Trip to Baltimore helped bond Indiana basketball players on their way to Big Ten season title

Johns Hopkins lacrosse coach Dave Pietramala talks to members of the Indiana basketball team at Cordish Lacrosse Center during the Hoosiers' visit to Baltimore last fall.
Johns Hopkins lacrosse coach Dave Pietramala talks to members of the Indiana basketball team at Cordish Lacrosse Center during the Hoosiers' visit to Baltimore last fall. (Johns Hopkins athletics)

BLOOMINGTON, IND. — Many factors went into Indiana's run to its second Big Ten regular season championship in the past four seasons.

It started with the return of star point guard Yogi Ferrell for his senior year after a brief flirtation with the idea of leaving early for the NBA. It continued with the recruiting of a strong freshman class and the addition of a key graduate transfer.


But what most don't know outside the team's locker room and coach Tom Crean's small circle of friends and family — including a couple of football coaches named Harbaugh — is how a trip to Baltimore last fall played into Indiana's surprising season.

The four-day visit served as the foundation for helping turn around what had been an underachieving and fractious team the past two years.


Standing outside the media room Sunday night here at Assembly Hall after his team's 80-62 win over Maryland, the once-embattled Crean talked about what the trip ultimately meant to the Hoosiers.

"The biggest thing to me was watching television when the riots were going on [after Freddie Gray's death in police custody]," Crean said. "That hit me. It was like, 'How do you give back to someone?' I knew we couldn't make a tremendous impact, but I wanted to give something back."

With the help of his brother-in-law, Ravens coach John Harbaugh, Crean started making plans. Crean said he was put in touch with the Baltimore Police Department and a visit to the Goodnow Recreation Center was set up.

"We wanted to make sure there was a community effort that we could give," Crean said. "It's not like we were going in there thinking you could change the world. If you can go in there and help a couple of people, then it was well worth it. We turned it into a great leadership trip."

The Hoosiers flew into Baltimore on a Thursday night and headed to the Naval Academy on Friday morning, where they practiced at Alumni Hall and shared a meal with midshipmen. After returning to Baltimore that afternoon, the Indiana team visited the rec center.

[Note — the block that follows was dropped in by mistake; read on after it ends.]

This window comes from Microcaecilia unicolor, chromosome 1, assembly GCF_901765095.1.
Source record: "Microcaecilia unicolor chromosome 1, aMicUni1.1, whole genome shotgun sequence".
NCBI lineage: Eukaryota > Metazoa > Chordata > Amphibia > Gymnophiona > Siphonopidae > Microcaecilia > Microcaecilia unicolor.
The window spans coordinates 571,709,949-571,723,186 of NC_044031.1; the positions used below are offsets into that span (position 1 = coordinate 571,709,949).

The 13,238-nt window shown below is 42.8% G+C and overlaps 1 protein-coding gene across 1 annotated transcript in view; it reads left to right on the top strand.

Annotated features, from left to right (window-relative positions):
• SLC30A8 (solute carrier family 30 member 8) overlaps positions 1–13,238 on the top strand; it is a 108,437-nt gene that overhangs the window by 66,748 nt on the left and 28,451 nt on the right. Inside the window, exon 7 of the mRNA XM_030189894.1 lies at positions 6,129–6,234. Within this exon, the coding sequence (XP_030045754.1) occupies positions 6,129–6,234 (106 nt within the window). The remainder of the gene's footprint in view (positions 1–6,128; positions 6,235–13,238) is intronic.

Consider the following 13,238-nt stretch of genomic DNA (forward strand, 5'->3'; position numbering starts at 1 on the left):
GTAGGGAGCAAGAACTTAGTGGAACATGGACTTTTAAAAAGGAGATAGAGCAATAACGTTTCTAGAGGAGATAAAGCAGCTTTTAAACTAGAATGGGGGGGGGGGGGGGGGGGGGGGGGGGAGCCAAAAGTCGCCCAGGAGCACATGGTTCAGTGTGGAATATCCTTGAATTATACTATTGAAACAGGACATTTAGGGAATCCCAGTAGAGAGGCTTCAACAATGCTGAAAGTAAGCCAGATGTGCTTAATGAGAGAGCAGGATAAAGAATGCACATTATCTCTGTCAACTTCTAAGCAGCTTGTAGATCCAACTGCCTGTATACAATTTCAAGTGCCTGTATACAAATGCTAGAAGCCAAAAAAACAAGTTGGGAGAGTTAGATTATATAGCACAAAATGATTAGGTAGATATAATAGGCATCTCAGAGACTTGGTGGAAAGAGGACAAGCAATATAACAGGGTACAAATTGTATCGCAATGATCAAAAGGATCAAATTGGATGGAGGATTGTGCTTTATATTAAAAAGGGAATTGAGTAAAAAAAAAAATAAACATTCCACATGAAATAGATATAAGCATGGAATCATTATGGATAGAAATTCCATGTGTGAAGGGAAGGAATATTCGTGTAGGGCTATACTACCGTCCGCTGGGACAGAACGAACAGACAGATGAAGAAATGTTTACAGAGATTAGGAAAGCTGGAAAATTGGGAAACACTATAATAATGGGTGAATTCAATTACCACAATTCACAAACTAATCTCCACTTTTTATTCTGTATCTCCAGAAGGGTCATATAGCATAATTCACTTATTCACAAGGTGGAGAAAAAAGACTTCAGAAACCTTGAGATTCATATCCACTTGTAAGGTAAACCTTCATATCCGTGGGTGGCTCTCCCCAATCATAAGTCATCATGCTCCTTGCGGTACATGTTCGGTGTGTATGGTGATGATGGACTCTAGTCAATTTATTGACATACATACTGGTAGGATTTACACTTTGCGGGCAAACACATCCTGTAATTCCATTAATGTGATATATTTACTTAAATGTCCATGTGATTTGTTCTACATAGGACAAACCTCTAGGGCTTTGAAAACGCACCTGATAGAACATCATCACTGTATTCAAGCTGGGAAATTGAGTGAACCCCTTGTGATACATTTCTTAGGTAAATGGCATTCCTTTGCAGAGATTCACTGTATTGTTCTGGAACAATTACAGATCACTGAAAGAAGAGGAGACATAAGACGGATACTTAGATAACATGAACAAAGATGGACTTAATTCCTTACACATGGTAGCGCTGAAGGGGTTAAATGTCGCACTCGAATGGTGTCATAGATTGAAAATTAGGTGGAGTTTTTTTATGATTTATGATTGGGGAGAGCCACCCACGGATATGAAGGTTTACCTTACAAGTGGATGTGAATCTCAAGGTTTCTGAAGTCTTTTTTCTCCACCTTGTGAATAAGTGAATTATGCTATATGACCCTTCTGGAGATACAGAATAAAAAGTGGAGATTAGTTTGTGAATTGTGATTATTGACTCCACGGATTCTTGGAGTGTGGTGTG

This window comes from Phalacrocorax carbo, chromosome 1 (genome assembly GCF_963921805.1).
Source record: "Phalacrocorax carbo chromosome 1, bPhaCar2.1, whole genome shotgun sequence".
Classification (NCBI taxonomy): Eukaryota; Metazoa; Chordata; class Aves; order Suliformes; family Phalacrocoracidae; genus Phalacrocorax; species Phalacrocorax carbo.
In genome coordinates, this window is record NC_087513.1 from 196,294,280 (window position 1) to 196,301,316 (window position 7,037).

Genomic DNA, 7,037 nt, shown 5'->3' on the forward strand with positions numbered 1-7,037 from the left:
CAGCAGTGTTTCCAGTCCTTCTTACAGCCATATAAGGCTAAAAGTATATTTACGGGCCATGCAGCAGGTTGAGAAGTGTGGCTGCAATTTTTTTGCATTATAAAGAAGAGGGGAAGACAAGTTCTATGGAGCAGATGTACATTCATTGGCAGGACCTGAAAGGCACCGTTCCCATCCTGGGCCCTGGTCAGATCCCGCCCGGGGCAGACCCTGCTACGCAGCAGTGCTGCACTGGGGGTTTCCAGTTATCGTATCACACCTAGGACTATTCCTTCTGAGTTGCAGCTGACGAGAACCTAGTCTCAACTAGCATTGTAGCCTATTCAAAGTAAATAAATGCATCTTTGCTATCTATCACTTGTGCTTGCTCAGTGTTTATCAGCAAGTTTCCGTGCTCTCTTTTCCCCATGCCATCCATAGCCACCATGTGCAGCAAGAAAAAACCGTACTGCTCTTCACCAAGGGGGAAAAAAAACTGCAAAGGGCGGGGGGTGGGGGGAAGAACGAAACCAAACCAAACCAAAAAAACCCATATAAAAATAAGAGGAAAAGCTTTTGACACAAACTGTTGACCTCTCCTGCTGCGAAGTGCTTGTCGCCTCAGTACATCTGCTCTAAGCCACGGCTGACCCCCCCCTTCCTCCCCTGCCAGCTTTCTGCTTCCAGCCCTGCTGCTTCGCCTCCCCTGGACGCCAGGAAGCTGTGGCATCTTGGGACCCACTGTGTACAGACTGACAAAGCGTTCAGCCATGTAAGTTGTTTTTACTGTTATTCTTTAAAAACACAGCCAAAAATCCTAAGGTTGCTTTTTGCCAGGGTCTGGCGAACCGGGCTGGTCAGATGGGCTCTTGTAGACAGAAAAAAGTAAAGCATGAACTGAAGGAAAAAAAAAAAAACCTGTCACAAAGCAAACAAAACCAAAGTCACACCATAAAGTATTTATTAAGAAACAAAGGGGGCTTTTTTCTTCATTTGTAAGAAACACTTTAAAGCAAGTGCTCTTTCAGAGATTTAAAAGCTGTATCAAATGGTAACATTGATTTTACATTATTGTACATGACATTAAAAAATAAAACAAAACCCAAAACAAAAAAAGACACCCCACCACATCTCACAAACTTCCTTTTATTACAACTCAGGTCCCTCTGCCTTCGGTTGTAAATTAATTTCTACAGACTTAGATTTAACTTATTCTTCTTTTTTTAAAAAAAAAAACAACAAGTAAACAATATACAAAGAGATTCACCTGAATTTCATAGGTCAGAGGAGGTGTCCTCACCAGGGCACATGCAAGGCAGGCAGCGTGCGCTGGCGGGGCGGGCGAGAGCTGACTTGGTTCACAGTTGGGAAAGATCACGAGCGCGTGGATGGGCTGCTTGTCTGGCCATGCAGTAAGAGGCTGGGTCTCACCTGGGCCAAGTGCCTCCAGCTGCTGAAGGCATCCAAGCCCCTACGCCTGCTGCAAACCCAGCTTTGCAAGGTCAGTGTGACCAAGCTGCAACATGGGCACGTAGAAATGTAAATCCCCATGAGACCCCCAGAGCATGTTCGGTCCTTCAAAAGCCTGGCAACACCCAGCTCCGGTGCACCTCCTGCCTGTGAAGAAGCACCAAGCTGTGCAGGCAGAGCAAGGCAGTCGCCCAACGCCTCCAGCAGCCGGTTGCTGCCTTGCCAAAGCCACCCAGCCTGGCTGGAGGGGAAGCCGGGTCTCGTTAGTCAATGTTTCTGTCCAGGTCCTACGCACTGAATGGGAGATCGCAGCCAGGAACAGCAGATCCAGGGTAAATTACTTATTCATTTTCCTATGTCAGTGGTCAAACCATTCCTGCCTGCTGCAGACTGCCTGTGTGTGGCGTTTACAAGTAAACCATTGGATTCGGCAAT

According to longtime director Gloria Jenkins, the Hoosiers spent several hours with about 40 children ages 6 to 16.

"It was originally going to be a shorter time, but once the players and the children became engaged with one another, it went on and on," said Jenkins, who has been involved with the center since it opened in 1995 as a Police Athletic League center and has been its director for 11 years. "It was a great time. The children had a ball and the Indiana Hoosiers did as well."

Jenkins said she was surprised at "how warm and friendly the coaching staff was and that just moved down to the team. They talked to us about what it's like getting up early in the morning and what they need to do, they talked about the academics and their goals."

At Christmas, Jenkins said she received a card at the center signed by all the players and coaches.

"I thought that was great," she said. "Who would have done that?"

Junior forward Troy Williams said the trip to Maryland benefited him personally and his team collectively.

"Going to the community center and seeing the kids, that was a great experience," Williams said Sunday. "The kids probably stuck out the most to me because I used to be one of those kids, and being less fortunate. To see where I came from and seeing their happy faces, it shows that anybody can do it."